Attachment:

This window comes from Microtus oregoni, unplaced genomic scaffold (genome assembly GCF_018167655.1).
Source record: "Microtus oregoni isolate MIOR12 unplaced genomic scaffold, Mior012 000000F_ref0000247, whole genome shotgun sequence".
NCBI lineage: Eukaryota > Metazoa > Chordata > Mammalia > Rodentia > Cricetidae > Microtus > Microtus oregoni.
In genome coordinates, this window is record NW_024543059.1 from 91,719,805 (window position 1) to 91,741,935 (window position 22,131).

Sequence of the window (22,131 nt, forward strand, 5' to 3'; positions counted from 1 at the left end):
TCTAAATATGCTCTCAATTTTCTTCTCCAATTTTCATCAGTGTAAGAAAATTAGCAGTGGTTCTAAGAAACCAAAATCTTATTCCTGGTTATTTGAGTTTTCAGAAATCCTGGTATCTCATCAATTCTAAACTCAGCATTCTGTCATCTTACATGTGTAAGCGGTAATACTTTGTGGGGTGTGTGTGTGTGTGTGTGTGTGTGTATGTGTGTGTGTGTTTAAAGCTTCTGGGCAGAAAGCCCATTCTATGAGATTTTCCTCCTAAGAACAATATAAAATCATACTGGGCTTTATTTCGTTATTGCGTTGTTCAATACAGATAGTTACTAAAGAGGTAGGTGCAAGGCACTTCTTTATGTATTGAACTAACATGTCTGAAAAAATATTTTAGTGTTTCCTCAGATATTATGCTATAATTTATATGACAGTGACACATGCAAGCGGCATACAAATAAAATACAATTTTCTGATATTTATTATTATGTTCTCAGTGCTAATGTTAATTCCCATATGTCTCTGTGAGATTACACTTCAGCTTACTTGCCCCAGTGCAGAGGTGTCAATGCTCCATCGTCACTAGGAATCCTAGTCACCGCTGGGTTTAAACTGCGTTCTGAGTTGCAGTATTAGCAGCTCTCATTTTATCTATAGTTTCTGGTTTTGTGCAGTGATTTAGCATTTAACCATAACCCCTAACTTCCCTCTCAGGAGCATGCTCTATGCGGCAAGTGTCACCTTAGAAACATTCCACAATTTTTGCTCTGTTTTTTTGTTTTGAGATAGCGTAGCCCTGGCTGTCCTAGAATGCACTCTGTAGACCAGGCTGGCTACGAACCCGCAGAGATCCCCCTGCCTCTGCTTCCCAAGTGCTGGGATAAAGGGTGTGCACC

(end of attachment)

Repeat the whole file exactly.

This window comes from Microtus oregoni, unplaced genomic scaffold (genome assembly GCF_018167655.1).
Source record: "Microtus oregoni isolate MIOR12 unplaced genomic scaffold, Mior012 000000F_ref0000247, whole genome shotgun sequence".
NCBI lineage: Eukaryota > Metazoa > Chordata > Mammalia > Rodentia > Cricetidae > Microtus > Microtus oregoni.
In genome coordinates, this window is record NW_024543059.1 from 91,719,805 (window position 1) to 91,741,935 (window position 22,131).

Sequence of the window (22,131 nt, forward strand, 5' to 3'; positions counted from 1 at the left end):
TCTAAATATGCTCTCAATTTTCTTCTCCAATTTTCATCAGTGTAAGAAAATTAGCAGTGGTTCTAAGAAACCAAAATCTTATTCCTGGTTATTTGAGTTTTCAGAAATCCTGGTATCTCATCAATTCTAAACTCAGCATTCTGTCATCTTACATGTGTAAGCGGTAATACTTTGTGGGGTGTGTGTGTGTGTGTGTGTGTGTGTATGTGTGTGTGTGTTTAAAGCTTCTGGGCAGAAAGCCCATTCTATGAGATTTTCCTCCTAAGAACAATATAAAATCATACTGGGCTTTATTTCGTTATTGCGTTGTTCAATACAGATAGTTACTAAAGAGGTAGGTGCAAGGCACTTCTTTATGTATTGAACTAACATGTCTGAAAAAATATTTTAGTGTTTCCTCAGATATTATGCTATAATTTATATGACAGTGACACATGCAAGCGGCATACAAATAAAATACAATTTTCTGATATTTATTATTATGTTCTCAGTGCTAATGTTAATTCCCATATGTCTCTGTGAGATTACACTTCAGCTTACTTGCCCCAGTGCAGAGGTGTCAATGCTCCATCGTCACTAGGAATCCTAGTCACCGCTGGGTTTAAACTGCGTTCTGAGTTGCAGTATTAGCAGCTCTCATTTTATCTATAGTTTCTGGTTTTGTGCAGTGATTTAGCATTTAACCATAACCCCTAACTTCCCTCTCAGGAGCATGCTCTATGCGGCAAGTGTCACCTTAGAAACATTCCACAATTTTTGCTCTGTTTTTTTGTTTTGAGATAGCGTAGCCCTGGCTGTCCTAGAATGCACTCTGTAGACCAGGCTGGCTACGAACCCGCAGAGATCCCCCTGCCTCTGCTTCCCAAGTGCTGGGATAAAGGGTGTGCACC